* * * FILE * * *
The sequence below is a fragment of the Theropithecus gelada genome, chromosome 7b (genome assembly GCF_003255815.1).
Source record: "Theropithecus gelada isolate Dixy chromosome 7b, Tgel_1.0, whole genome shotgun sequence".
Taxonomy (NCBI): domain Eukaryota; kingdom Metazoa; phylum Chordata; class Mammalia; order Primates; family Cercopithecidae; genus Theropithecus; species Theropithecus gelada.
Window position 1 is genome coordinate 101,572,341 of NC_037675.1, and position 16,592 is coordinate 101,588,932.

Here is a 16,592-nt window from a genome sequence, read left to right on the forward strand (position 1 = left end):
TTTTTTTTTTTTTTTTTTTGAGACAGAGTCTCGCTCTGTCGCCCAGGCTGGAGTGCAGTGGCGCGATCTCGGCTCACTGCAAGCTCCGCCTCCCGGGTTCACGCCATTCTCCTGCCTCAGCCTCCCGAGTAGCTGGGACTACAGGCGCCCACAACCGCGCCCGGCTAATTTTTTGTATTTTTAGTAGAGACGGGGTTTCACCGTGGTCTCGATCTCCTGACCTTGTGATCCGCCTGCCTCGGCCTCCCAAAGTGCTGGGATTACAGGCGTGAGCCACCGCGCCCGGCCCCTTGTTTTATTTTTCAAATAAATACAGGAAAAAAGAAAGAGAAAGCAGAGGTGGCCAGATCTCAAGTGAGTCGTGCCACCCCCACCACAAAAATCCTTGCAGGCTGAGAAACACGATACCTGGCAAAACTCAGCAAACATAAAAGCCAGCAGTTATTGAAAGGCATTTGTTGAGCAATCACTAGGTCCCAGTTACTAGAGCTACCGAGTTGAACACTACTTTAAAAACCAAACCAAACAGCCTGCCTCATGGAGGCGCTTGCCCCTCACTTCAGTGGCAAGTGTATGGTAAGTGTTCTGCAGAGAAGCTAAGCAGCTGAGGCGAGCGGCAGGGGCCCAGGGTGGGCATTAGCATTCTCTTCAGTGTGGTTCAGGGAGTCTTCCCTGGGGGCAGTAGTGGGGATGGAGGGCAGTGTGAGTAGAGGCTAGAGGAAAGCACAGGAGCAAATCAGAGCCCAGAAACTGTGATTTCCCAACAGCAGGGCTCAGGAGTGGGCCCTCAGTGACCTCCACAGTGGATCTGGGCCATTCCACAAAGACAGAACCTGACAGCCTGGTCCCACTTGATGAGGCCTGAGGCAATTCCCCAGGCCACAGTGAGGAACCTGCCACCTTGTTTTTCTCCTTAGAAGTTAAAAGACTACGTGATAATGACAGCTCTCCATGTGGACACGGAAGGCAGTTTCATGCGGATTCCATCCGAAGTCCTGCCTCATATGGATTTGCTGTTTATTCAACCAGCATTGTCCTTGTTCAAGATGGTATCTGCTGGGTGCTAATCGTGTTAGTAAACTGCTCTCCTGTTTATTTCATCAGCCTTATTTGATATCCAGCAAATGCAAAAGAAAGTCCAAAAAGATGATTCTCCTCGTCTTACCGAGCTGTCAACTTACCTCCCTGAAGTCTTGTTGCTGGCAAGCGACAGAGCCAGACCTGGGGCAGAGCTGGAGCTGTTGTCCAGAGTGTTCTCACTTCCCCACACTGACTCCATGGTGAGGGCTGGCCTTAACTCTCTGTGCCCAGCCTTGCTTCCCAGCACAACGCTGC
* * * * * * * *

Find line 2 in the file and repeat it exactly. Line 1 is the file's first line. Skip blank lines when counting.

Source record: "Theropithecus gelada isolate Dixy chromosome 7b, Tgel_1.0, whole genome shotgun sequence".